Gluten Intolerance

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GlutenYou would not willingly inhale car exhaust or drink chlorinated pool water, would you?
So why eat foods that contain similarly toxic substances? The answer for many is simple: “I don’t feel sick after eating gluten.” This hidden or delayed reaction is responsible for a tragic misunderstanding of the risks associated with gluten.

Gluten is the general name used to describe the protein component of wheat, barley, rye, oats, and other cereal grains.

It is classified into two groups of proteins: the prolamines and glutelins.

It is classified into two groups of proteins: the prolamines and glutelins.

The prolamine group, especially its gliadin molecule, appears to be the major culprit in causing celiac disease or celiac sprue—a severe form of gluten intolerance—and subclinical gluten intolerance.

Common Foods, Common Threats?
From our experience working with thousands of health professionals, gluten intolerance has proven to be the single most prevalent source of chronic stress on patients in North America. If you are gluten intolerant, one of the most destructive things you can do is consume foods that contain gluten.

Subclinical gluten intolerance describes an immunological/inflammatory response to gluten that can occur without noticeable symptoms, but certainly not without harm. Exposure to gluten in intolerant individuals causes significant chronic stress. Gluten intolerance is not an allergy, despite this common misconception. It is an autoimmune reaction in which the immune system attacks the gliadin polypeptide on the lining of the small intestine, causing tissue damage. The tissue damage triggers inflammation, which stimulates the immune system to respond. This leads to a chronic cycle of inflammation and immune system activation––a classic case of the Chronic Stress Response.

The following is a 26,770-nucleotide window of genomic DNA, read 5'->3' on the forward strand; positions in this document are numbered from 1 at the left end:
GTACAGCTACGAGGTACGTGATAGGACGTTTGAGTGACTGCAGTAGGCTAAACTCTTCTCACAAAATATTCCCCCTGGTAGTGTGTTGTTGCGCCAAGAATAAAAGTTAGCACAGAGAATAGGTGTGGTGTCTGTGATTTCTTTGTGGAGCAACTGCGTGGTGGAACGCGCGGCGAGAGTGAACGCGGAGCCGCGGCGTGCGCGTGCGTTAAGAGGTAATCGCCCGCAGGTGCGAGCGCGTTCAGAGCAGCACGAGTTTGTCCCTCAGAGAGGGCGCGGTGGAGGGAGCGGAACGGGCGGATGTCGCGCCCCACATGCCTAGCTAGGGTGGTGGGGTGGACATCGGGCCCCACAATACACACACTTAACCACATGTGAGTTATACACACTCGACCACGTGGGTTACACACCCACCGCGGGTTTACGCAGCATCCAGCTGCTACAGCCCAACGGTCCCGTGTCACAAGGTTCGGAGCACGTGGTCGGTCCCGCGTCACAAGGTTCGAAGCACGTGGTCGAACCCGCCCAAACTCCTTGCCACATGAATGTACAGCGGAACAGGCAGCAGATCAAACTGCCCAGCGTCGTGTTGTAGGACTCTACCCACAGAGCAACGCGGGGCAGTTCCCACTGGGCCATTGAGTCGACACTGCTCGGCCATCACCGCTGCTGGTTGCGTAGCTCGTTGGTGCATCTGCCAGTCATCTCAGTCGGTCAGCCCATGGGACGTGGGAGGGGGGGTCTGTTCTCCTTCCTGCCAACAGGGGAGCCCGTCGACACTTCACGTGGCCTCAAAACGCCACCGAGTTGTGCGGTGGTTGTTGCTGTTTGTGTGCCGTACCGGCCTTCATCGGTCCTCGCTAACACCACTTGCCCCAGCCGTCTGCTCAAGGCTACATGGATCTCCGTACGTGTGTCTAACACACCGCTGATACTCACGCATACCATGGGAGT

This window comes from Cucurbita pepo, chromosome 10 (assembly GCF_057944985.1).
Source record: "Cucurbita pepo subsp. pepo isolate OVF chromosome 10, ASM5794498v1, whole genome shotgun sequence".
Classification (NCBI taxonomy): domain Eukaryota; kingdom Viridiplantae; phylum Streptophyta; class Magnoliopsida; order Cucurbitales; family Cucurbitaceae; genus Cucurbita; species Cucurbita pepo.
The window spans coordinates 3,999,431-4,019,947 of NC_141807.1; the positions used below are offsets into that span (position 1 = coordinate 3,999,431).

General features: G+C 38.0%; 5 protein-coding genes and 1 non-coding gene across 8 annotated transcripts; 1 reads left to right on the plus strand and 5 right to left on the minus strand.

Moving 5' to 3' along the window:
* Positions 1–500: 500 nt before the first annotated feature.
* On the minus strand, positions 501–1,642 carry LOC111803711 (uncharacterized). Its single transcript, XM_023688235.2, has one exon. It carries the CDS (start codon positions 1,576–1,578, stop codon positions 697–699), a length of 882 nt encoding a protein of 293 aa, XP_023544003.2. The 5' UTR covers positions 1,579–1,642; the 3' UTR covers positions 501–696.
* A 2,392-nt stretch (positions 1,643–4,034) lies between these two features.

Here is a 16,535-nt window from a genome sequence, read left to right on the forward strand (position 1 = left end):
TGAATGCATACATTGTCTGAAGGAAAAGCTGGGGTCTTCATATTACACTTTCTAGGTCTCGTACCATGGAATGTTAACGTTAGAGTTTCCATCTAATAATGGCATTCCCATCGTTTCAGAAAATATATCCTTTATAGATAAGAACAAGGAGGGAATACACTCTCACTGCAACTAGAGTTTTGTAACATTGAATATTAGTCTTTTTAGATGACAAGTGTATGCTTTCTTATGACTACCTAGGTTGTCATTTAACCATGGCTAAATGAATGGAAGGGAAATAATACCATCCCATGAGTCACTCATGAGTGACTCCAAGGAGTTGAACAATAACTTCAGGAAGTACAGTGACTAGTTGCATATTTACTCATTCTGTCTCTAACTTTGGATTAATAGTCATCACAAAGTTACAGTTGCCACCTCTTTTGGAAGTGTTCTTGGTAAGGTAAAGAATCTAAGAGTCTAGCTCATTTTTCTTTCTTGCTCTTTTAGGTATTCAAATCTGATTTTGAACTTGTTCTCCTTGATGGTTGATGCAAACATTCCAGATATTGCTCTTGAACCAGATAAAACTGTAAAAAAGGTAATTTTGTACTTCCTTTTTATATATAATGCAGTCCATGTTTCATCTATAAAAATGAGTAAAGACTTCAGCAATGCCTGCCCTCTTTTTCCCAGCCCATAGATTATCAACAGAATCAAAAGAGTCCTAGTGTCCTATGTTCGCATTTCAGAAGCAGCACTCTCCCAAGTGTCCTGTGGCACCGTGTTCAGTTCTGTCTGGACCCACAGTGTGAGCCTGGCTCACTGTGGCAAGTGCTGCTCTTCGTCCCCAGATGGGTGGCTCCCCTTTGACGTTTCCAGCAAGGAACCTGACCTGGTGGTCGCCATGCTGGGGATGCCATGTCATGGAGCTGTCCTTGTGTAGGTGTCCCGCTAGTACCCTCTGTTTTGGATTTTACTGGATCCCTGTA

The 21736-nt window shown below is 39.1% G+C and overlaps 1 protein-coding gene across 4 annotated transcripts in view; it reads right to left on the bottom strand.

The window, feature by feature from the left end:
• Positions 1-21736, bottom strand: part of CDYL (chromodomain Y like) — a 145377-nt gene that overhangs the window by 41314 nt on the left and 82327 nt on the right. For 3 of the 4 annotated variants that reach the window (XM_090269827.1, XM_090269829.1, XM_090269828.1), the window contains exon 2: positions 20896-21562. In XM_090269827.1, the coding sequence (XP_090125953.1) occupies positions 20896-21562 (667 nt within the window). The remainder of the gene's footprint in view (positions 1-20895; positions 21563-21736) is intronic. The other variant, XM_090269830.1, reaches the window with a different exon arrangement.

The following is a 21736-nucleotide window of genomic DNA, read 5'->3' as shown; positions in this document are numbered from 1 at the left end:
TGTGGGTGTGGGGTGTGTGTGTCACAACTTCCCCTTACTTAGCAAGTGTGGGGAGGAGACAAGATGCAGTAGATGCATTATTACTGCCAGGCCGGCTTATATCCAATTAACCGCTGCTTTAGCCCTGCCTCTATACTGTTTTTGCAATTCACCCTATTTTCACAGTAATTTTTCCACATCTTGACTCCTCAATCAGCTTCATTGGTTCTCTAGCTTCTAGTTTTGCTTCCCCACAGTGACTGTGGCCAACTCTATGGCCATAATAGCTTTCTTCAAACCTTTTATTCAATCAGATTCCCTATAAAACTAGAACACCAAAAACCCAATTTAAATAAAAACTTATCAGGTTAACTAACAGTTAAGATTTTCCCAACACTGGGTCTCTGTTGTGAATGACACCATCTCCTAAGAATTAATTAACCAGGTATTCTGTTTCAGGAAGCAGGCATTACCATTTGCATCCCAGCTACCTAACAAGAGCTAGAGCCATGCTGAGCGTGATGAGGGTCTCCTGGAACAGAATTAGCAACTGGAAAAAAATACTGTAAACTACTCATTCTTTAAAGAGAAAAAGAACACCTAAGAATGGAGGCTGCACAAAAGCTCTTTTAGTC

To illustrate how toxic gluten can be, consider the following study. An endoscope was inserted into the small intestine of gluten-intolerant individuals to deliver a tiny gliadin molecule and observe the resulting inflammatory response. The effect? The entire small intestine became inflamed for 10 hours! With this degree of inflammation, mucosal barrier surfaces are damaged and often destroyed. This makes way for malabsorption, intestinal permeability, parasitic infections, and other destructive GI and immune processes. The dominos fall.

Inflammation of the Intestinal Barrier
When a gluten intolerant and persisting to eat gluten containing foods, their intestinal wall can go from healthy (left) to horrible (right). A long list of health problems follow.
Intestinal Barrier

The inflammatory reaction to gluten in individuals with celiac sprue is similar to subclinical gluten intolerance, except that it is far more severe. The difference is as stark as the difference between sunburn from a day at the beach and third-degree burns on a fire victim. Symptoms of celiac include swollen belly, vomiting, diarrhea, muscle wasting, extreme fatigue, and pale, foul-smelling stools that float because of their high-fat content. People with celiac sprue experience disabling pain when they consume gluten.

The clear symptoms of celiac sprue make this condition relatively easy to diagnose. In addition to its clinical presentation, celiac sprue can be detected by a blood test and confirmed with a biopsy of the small intestine. In contrast, gluten intolerance can present without any symptoms, or ambivalent symptoms. Gluten intolerance is difficult to diagnose without doing laboratory testing.